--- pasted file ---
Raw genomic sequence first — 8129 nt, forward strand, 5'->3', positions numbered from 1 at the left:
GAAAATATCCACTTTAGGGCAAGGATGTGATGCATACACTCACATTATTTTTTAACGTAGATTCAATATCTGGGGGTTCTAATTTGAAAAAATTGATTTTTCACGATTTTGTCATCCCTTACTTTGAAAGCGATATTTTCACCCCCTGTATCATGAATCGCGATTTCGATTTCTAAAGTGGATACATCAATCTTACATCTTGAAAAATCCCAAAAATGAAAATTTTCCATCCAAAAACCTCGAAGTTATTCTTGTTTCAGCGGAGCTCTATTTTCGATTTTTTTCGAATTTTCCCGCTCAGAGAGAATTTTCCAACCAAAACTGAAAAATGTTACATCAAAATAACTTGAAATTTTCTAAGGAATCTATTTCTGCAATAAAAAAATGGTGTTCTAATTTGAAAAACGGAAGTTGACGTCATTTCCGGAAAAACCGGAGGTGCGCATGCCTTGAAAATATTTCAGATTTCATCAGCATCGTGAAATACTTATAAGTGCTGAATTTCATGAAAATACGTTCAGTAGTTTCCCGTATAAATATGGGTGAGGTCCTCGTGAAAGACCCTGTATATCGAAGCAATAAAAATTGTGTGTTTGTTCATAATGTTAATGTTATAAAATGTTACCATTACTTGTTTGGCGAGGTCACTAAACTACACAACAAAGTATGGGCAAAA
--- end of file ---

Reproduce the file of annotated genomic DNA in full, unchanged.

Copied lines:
Raw genomic sequence first — 8129 nt, forward strand, 5'->3', positions numbered from 1 at the left:
GAAAATATCCACTTTAGGGCAAGGATGTGATGCATACACTCACATTATTTTTTAACGTAGATTCAATATCTGGGGGTTCTAATTTGAAAAAATTGATTTTTCACGATTTTGTCATCCCTTACTTTGAAAGCGATATTTTCACCCCCTGTATCATGAATCGCGATTTCGATTTCTAAAGTGGATACATCAATCTTACATCTTGAAAAATCCCAAAAATGAAAATTTTCCATCCAAAAACCTCGAAGTTATTCTTGTTTCAGCGGAGCTCTATTTTCGATTTTTTTCGAATTTTCCCGCTCAGAGAGAATTTTCCAACCAAAACTGAAAAATGTTACATCAAAATAACTTGAAATTTTCTAAGGAATCTATTTCTGCAATAAAAAAATGGTGTTCTAATTTGAAAAACGGAAGTTGACGTCATTTCCGGAAAAACCGGAGGTGCGCATGCCTTGAAAATATTTCAGATTTCATCAGCATCGTGAAATACTTATAAGTGCTGAATTTCATGAAAATACGTTCAGTAGTTTCCCGTATAAATATGGGTGAGGTCCTCGTGAAAGACCCTGTATATCGAAGCAATAAAAATTGTGTGTTTGTTCATAATGTTAATGTTATAAAATGTTACCATTACTTGTTTGGCGAGGTCACTAAACTACACAACAAAGTATGGGCAAAA